Perinatal distress during Covid-19

Monash University research has shown that new mothers, pregnant women or those planning a pregnancy are showing signs of distress during the early stages of the pandemic.

This is due to a lack of specific and timely information about health and risk relevant to themselves and their family.

Using a leading Australian online support forum, a three-phase analysis found negative sentiment at 61.9% from forum posts between 27 January and 12 May.

Women commonly used the terms ‘worry’, ‘risk’, ‘concern’ and ‘anxiety’ and were seeking peer support via online parenting forums as an information source in the absence of official information relevant to their unique circumstance.

The period in and around birth is a significant life phase for women that is associated with increased risk of adverse mental health. The Covid-19 pandemic appears to be exacerbating vulnerability in this population.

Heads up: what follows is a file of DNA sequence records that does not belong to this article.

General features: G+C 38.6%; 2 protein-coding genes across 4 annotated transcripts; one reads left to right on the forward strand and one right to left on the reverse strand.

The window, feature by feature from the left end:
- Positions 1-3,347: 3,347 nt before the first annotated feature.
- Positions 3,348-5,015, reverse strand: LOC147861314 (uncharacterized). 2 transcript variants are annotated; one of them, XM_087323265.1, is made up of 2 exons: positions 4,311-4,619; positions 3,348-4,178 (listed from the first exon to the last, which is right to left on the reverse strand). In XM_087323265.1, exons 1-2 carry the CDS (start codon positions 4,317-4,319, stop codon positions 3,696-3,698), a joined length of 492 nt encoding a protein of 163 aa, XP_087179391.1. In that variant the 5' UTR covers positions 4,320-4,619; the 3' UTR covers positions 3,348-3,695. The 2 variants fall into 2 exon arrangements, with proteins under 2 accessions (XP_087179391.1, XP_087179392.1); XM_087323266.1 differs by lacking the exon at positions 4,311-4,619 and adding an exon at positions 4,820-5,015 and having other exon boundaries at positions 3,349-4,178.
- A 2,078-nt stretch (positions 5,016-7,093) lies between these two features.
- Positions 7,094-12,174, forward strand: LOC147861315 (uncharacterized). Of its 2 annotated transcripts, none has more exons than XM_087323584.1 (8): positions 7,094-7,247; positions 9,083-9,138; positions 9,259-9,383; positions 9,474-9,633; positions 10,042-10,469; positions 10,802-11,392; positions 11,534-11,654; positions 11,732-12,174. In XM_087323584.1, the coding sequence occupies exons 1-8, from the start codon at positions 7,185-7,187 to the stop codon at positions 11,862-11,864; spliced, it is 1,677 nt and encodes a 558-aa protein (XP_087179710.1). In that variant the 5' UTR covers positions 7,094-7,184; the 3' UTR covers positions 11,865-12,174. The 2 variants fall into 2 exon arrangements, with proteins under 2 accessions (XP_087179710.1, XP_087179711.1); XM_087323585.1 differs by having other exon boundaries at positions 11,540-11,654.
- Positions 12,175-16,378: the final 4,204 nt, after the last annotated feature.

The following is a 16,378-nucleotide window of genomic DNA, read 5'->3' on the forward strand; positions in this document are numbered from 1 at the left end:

The study, led by Dr Cheryce Harrison and Dr Rhonda Garad and performed by PhD student Bonnie Chivers, from Monash University’s School of Public Health and Preventive Medicine, identified five emerging themes:

  • Heightened distress related to a high-risk external environment;
  • Despair and anticipatory grief due to deprivation of social and family support;
  • Altered family and support relationships;
  • Guilt tampered happiness;
  • Family future postponed.

“Health professionals need to understand that women have unique information needs particularly around risk and safety-related to pregnancy and newborn health,” says Dr Harrison.

“Our results demonstrate pregnant women and new mothers are uniquely impacted by the COVID-19 pandemic.

“The lack of nuanced and timely information appears to have exacerbated the risk of psychological and psychosocial distress in this vulnerable group who demonstrate heightened distress, reduced social and emotional support, anticipatory grief, increasing inter-family conflicts and direct impacts on family planning behaviours.”

For the full paper click here.

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